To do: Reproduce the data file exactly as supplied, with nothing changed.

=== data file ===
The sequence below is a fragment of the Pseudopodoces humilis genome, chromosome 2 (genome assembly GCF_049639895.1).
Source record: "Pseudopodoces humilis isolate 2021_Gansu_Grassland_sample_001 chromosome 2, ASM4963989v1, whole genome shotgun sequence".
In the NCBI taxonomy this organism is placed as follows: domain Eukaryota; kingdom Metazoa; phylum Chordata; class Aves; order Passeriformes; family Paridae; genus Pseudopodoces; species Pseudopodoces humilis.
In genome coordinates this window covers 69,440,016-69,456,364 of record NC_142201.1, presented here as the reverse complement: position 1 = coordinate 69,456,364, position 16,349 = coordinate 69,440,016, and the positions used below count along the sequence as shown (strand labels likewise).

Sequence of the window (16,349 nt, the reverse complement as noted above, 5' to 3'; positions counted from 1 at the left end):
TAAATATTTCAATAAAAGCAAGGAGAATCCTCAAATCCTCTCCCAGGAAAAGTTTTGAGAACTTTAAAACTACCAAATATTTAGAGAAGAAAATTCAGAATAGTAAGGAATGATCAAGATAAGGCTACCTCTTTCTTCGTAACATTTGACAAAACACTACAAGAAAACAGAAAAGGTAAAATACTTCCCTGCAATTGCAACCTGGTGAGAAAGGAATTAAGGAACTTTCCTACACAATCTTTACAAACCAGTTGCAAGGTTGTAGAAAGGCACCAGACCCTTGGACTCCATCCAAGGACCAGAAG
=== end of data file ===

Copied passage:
The sequence below is a fragment of the Pseudopodoces humilis genome, chromosome 2 (genome assembly GCF_049639895.1).
Source record: "Pseudopodoces humilis isolate 2021_Gansu_Grassland_sample_001 chromosome 2, ASM4963989v1, whole genome shotgun sequence".
In the NCBI taxonomy this organism is placed as follows: domain Eukaryota; kingdom Metazoa; phylum Chordata; class Aves; order Passeriformes; family Paridae; genus Pseudopodoces; species Pseudopodoces humilis.
In genome coordinates this window covers 69,440,016-69,456,364 of record NC_142201.1, presented here as the reverse complement: position 1 = coordinate 69,456,364, position 16,349 = coordinate 69,440,016, and the positions used below count along the sequence as shown (strand labels likewise).

Sequence of the window (16,349 nt, the reverse complement as noted above, 5' to 3'; positions counted from 1 at the left end):
TAAATATTTCAATAAAAGCAAGGAGAATCCTCAAATCCTCTCCCAGGAAAAGTTTTGAGAACTTTAAAACTACCAAATATTTAGAGAAGAAAATTCAGAATAGTAAGGAATGATCAAGATAAGGCTACCTCTTTCTTCGTAACATTTGACAAAACACTACAAGAAAACAGAAAAGGTAAAATACTTCCCTGCAATTGCAACCTGGTGAGAAAGGAATTAAGGAACTTTCCTACACAATCTTTACAAACCAGTTGCAAGGTTGTAGAAAGGCACCAGACCCTTGGACTCCATCCAAGGACCAGAAG